If you look into a section of any digital photography magazine, you will see hundreds of ads offering bigger, better, and consequently more expensive Digital Cameras, packed with tons of features giving their readers an idea that a better camera will help them take better photos. This mindset has become so mainstream that we have gotten so used to “upgrading” our digital compacts and DSLRs that we never stop and ask ourselves: Are we really using our camera to the full of it’s potential ? and even more important:
Will a better digital camera necessarily make us better photographer ?
In order to test the impact of the modern technology on taking photos we have decided to face off two digital cameras that normally do not stand a chance against one another: one of the first phone cameras – the 0.3 megapixel Nokia 6600 VGA camera against fairly recent 10 megapixel Pentax K200D DSLR.
In order to be able to compare the photos, here are some technical details of both systems:
|Technical Details Comparison|
|Technical Characteristic||Nokia 6600||Pentax K200D|
|Megapixels||0.3 MP||10 MP|
|Max Resolution (pix)||640 x 480||3872 x 2592|
|Lens||3.5mm f/2.8||18-55mm f/3.5-5.6|
|Equivalent on 35mm||30mm||33mm|
The overall goal of the test is to take a series of photos of different subjects with both cameras set at same approximate focal length. Since it does not make sense to compare megapixel count, both photos taken with Nokia and Pentax will be resized to 320×240 and then evaluated according to the following criteria:
- The ability to compose images
- The overall sharpness of the image
- The colors in the final photo (tonal range)
- The creative freedom offered by the system
Please note that no photos have been edited (apart from resizing and cropping) to keep the same composition and aspect ratio in both compared images. The photos are displayed in the table below. I am sorry if some are not aligned perfectly, but it was freezing out here (Stockholm, -19 C) and my hands were partly numb.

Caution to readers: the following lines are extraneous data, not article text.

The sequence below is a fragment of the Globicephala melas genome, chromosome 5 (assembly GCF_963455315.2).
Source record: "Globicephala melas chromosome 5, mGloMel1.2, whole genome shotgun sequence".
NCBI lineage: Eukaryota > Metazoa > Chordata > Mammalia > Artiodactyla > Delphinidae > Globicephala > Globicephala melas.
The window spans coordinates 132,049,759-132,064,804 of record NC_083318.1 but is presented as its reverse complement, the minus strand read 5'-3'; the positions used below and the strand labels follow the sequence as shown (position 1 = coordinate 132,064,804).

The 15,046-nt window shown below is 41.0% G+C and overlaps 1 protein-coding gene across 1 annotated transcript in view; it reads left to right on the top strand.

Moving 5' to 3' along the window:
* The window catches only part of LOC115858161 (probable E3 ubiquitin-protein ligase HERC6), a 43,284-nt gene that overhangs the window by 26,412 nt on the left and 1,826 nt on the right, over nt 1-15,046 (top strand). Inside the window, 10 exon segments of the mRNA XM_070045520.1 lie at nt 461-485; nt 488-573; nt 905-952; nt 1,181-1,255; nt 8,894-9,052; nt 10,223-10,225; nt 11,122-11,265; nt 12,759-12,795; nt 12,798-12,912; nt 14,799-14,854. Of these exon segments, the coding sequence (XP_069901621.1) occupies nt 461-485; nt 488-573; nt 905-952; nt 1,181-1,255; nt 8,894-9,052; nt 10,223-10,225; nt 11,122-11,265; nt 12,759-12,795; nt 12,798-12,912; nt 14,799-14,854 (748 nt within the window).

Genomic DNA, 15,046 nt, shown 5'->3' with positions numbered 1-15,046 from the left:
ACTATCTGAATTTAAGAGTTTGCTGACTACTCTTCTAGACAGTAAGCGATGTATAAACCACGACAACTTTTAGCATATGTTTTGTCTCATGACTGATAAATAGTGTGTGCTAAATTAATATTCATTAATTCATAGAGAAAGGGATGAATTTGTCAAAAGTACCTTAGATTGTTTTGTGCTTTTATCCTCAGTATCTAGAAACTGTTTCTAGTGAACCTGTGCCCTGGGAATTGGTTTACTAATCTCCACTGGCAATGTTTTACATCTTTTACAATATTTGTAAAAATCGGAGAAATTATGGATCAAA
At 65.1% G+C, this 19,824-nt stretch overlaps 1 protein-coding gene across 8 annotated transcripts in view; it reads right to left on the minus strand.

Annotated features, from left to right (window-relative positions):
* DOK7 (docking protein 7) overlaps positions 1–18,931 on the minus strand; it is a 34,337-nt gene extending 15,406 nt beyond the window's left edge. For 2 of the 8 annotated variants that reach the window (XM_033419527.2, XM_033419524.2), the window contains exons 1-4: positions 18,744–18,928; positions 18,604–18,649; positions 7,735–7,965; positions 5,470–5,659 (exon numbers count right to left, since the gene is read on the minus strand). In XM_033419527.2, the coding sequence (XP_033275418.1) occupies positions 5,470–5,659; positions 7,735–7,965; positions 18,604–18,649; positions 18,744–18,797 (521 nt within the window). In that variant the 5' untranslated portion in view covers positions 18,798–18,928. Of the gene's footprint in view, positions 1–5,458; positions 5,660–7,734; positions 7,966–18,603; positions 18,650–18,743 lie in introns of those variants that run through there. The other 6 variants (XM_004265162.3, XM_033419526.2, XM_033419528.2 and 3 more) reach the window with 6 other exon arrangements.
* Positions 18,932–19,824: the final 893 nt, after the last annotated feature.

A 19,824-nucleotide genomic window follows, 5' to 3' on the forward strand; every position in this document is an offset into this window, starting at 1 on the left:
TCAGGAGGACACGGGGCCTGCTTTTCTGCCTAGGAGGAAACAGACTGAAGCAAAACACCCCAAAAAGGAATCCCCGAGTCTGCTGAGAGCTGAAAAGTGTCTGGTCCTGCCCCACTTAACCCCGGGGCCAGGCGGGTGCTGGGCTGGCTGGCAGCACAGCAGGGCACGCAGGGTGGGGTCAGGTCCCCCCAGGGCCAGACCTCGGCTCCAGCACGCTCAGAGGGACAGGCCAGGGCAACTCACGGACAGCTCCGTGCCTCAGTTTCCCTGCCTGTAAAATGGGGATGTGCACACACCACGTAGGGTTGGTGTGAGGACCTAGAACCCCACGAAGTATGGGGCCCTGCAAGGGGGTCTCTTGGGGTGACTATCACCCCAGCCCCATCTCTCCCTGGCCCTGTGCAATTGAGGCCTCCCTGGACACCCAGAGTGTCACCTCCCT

|Nokia 6600||Pentax K200D|
If you look at photos, you will see that both Nokia and Pentax were able to deliver in terms of composition ability. The interesting fact is that due to the lack of Live View on my Pentax K200D, the Nokia provided greater composition freedom, as it was easier to manipulate and compose using Nokias LCD screen than the Pentax viewfinder.
In terms of overall sharpness and tonal range, Pentax was way ahead as expected since the photos were much sharper and the colors were richer, and it was more less prone to lens flare than Nokia. Also in terms of creative freedom, Pentax allowed much more manipulation and control over photo taking process, such as changing exposure parameters, changing lenses, using filters, and much more.
However, if you consider the fact that photos do look similar, we have proven the point that you do not necessarily need an expensive camera to take good photos. Taking great photos depends mostly on the photographer, and his/her ability to see the world, as well as on the knowledge, experience, and the passion for photography.
So what are main benefits of a better camera ?
1. Better image quality – (hopefully)
2. Robustness – Usually, better cameras are designed for more frequent use, and therefore usually much more robust.
3. Greater creative freedom – It will not make you a better photographer per se, but it will give you the options and features necessary to become one.
One thing I have learned after I have bought my DSLR: It made my mistakes more visible than my digital compact. Good photos looked great, and bad ones were just awful. In addition, there can be many more settings to choose from, which could be intimidating to a novice user. So my recommendation to all of you considering to upgrade your digital camera, ask yourselves this question:
Have I outgrown my current digital camera ? Am I using it to the maximum of its abilities ?
If the answer is yes, then by all means, DO upgrade. However, if the answer is no, maybe your money would be better spent investing in a good photography book or a course.
If you are committed to becoming a better photographer, we recommend you check out these articles:
Warning: These 9 Photoshop Techniques May Result In Great Photos – Creative Photoshop techniques advice illustrating the importance of the post production process.
12 ways to become a better photographer | Martin Bamford – Here are, in my opinion, twelve simple ways to become a better photographer. I’ve tried to keep this as simple and non-technical as possible.